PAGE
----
Monday, February 02, 2009

New Statistics on Inter Partes Reexamination

Matthew A. Smith, adjunct professor at the George Washington University Law School, and Foley & Lardner attorney, has published the treatise "Inter Partes Reexamination," which provides an in-depth analysis of Inter Partes Reexamination practice before the United States Patent & Trademark Office.

The 270-page paper (w/ 1200+ footnotes) looks at practically every aspect of inter-partes reexamination, including filing of papers and service, briefing, timing, and appeal.

How successful are inter partes reexaminations?

Overall, all claims of a patent were rejected in just under 50% of cases. All independent claims were rejected in about 65% of cases. All independent claims were either rejected or amended in about 72% of cases. Some independent claims survived unscathed in about 30% of cases. All original independent claims were confirmed in 14% of cases.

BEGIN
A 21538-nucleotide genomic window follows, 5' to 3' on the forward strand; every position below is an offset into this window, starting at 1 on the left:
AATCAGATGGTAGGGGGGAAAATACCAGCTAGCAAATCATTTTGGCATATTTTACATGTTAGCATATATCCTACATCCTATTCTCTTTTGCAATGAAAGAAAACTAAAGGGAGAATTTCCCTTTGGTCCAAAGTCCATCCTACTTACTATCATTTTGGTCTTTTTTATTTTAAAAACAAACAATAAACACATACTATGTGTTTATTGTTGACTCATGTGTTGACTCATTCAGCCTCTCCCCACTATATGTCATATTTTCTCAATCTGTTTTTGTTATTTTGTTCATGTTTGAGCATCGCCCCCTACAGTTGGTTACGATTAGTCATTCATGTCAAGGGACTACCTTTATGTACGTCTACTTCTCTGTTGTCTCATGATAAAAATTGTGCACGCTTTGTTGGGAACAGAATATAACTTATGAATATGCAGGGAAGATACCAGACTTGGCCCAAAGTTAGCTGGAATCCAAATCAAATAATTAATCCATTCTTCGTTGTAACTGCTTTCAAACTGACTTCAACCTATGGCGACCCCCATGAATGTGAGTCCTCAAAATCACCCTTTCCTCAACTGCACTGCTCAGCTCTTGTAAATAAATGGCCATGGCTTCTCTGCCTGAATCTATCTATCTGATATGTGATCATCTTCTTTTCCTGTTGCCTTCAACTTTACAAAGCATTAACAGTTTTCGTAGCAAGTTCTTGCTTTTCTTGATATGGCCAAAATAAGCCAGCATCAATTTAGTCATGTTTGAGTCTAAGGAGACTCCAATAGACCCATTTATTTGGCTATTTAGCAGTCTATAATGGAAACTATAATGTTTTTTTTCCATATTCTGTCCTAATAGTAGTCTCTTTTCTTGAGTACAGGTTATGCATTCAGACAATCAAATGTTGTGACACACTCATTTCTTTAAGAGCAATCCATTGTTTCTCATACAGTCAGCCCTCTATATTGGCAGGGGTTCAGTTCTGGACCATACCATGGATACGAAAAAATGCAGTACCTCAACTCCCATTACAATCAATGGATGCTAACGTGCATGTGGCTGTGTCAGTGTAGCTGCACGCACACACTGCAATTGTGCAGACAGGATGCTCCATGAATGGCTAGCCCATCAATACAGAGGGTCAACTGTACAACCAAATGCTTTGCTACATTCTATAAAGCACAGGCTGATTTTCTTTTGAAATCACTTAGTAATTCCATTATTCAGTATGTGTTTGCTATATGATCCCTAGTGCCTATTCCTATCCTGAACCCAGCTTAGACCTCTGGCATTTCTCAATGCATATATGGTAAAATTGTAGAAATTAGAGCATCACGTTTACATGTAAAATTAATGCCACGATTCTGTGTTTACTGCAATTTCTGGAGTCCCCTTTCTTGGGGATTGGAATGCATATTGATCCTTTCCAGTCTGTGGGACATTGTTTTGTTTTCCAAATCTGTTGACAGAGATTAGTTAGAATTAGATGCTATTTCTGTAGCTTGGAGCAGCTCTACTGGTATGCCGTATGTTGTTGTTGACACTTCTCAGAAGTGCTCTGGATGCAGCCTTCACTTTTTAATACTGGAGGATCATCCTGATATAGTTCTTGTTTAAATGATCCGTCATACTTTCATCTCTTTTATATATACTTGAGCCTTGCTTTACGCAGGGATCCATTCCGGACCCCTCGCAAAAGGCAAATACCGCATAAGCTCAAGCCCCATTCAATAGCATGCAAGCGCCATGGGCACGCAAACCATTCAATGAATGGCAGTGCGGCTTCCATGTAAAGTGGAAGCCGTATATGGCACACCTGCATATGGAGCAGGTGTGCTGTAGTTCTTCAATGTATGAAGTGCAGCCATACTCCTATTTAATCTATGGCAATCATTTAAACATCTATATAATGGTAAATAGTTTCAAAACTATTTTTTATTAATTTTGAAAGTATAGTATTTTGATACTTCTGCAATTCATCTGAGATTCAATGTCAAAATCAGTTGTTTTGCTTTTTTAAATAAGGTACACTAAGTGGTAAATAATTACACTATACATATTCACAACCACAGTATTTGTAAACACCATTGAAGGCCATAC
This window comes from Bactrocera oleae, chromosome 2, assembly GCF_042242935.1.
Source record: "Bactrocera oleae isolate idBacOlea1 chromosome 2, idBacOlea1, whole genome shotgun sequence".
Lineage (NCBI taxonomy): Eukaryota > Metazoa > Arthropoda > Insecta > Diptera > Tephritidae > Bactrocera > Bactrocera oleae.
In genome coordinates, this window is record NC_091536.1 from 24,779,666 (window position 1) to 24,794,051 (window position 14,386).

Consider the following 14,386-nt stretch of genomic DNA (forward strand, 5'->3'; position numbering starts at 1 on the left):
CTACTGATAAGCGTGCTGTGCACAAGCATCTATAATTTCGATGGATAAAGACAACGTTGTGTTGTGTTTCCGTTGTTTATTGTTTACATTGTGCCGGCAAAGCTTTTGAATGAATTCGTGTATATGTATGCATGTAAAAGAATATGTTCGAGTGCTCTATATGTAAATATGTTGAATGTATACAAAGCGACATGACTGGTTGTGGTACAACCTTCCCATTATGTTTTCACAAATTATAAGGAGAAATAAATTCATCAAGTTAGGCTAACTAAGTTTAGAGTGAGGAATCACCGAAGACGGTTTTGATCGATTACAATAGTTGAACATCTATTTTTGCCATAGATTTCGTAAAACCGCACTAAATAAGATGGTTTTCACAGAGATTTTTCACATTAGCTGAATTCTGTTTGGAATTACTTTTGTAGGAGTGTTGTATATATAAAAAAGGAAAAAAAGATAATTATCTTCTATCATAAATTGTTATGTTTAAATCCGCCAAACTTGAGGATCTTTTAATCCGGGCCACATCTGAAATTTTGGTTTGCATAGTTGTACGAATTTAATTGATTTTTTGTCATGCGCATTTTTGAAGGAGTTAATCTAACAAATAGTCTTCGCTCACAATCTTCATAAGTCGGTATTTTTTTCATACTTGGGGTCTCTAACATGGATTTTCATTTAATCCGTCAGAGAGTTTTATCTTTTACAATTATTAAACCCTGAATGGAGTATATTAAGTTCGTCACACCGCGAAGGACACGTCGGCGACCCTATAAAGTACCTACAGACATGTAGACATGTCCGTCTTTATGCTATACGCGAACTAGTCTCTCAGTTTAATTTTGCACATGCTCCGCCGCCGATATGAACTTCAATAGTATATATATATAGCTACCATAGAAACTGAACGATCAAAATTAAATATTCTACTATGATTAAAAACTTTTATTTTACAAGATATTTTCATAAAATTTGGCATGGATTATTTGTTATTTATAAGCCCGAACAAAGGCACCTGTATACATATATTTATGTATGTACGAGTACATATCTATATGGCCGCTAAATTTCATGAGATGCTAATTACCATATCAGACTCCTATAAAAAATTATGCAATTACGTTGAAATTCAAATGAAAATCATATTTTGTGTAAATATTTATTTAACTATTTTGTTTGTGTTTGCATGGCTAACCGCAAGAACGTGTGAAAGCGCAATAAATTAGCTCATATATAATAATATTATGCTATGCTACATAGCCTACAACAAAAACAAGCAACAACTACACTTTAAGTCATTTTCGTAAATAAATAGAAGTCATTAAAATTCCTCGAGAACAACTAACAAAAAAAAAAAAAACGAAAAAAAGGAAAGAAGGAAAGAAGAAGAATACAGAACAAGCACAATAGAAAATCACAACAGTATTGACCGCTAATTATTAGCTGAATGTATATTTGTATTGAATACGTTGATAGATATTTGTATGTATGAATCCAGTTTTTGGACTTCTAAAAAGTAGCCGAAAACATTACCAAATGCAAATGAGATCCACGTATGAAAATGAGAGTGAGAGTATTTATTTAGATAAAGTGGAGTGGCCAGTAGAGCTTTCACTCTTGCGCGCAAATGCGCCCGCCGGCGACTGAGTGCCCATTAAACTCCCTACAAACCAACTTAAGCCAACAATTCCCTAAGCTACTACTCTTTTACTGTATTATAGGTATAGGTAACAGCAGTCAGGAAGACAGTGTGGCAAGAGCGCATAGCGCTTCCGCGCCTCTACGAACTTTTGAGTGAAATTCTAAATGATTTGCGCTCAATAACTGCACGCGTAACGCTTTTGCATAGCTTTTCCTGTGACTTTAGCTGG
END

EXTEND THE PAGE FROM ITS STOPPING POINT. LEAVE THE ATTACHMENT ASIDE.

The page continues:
And with regard to timing,
It is as yet difficult to estimate how long a fully contested inter partes reexamination will take, because no fully contested proceeding has concluded. It appears, however, that Office-level practice to a Right of Appeal Notice is taking on average at least two years, and more likely three years. If fully contested, appeals to the Board of Patent Appeals and Interferences and Court of Appeals for the Federal Circuit could take another three to four years. A fully contested proceeding, therefore, could consume six to seven years.

There is a lot of information in this paper, and is highly recommended for anyone dealing with inter-partes reexaminations.

Read/download a copy of the paper here (link)

Comments are solicited, which may be shared directly with Prof. Smith:

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